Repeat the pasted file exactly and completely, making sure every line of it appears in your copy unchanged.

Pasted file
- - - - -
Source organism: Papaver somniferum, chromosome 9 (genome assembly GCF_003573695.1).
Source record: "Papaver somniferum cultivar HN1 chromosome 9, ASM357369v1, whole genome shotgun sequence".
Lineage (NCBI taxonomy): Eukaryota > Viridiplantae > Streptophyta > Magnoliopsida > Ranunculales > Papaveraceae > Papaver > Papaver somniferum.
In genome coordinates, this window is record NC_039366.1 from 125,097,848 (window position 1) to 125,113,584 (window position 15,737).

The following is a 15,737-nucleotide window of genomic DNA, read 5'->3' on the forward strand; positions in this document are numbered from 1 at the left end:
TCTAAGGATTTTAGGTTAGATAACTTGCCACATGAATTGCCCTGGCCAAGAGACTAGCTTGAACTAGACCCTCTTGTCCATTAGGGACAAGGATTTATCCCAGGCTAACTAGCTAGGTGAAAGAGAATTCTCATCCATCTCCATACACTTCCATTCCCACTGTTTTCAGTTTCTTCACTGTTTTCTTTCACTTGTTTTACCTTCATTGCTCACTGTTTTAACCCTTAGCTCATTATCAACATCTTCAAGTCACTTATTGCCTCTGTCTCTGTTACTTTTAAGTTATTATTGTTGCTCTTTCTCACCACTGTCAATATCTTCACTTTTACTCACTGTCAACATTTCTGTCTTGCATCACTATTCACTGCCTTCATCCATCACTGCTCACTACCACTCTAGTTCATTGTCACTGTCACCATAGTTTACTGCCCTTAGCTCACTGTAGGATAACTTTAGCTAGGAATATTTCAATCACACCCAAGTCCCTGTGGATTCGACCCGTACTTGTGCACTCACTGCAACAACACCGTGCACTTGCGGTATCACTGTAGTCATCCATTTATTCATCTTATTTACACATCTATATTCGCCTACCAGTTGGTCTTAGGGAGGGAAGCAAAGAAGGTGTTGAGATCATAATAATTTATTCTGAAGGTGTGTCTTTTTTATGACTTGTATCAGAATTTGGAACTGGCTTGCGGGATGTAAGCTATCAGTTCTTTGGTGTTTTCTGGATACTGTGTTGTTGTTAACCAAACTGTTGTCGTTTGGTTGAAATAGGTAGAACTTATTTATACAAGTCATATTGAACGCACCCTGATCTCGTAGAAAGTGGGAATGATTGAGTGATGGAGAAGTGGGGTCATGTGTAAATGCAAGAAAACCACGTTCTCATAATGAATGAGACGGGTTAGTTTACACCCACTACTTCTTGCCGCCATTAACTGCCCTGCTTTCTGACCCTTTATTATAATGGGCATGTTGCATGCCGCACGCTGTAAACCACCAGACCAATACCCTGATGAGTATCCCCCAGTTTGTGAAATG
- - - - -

Source organism: Papaver somniferum, chromosome 9 (genome assembly GCF_003573695.1).
Source record: "Papaver somniferum cultivar HN1 chromosome 9, ASM357369v1, whole genome shotgun sequence".
Lineage (NCBI taxonomy): Eukaryota > Viridiplantae > Streptophyta > Magnoliopsida > Ranunculales > Papaveraceae > Papaver > Papaver somniferum.
In genome coordinates, this window is record NC_039366.1 from 125,097,848 (window position 1) to 125,113,584 (window position 15,737).

The following is a 15,737-nucleotide window of genomic DNA, read 5'->3' on the forward strand; positions in this document are numbered from 1 at the left end:
TCTAAGGATTTTAGGTTAGATAACTTGCCACATGAATTGCCCTGGCCAAGAGACTAGCTTGAACTAGACCCTCTTGTCCATTAGGGACAAGGATTTATCCCAGGCTAACTAGCTAGGTGAAAGAGAATTCTCATCCATCTCCATACACTTCCATTCCCACTGTTTTCAGTTTCTTCACTGTTTTCTTTCACTTGTTTTACCTTCATTGCTCACTGTTTTAACCCTTAGCTCATTATCAACATCTTCAAGTCACTTATTGCCTCTGTCTCTGTTACTTTTAAGTTATTATTGTTGCTCTTTCTCACCACTGTCAATATCTTCACTTTTACTCACTGTCAACATTTCTGTCTTGCATCACTATTCACTGCCTTCATCCATCACTGCTCACTACCACTCTAGTTCATTGTCACTGTCACCATAGTTTACTGCCCTTAGCTCACTGTAGGATAACTTTAGCTAGGAATATTTCAATCACACCCAAGTCCCTGTGGATTCGACCCGTACTTGTGCACTCACTGCAACAACACCGTGCACTTGCGGTATCACTGTAGTCATCCATTTATTCATCTTATTTACACATCTATATTCGCCTACCAGTTGGTCTTAGGGAGGGAAGCAAAGAAGGTGTTGAGATCATAATAATTTATTCTGAAGGTGTGTCTTTTTTATGACTTGTATCAGAATTTGGAACTGGCTTGCGGGATGTAAGCTATCAGTTCTTTGGTGTTTTCTGGATACTGTGTTGTTGTTAACCAAACTGTTGTCGTTTGGTTGAAATAGGTAGAACTTATTTATACAAGTCATATTGAACGCACCCTGATCTCGTAGAAAGTGGGAATGATTGAGTGATGGAGAAGTGGGGTCATGTGTAAATGCAAGAAAACCACGTTCTCATAATGAATGAGACGGGTTAGTTTACACCCACTACTTCTTGCCGCCATTAACTGCCCTGCTTTCTGACCCTTTATTATAATGGGCATGTTGCATGCCGCACGCTGTAAACCACCAGACCAATACCCTGATGAGTATCCCCCAGTTTGTGAAATG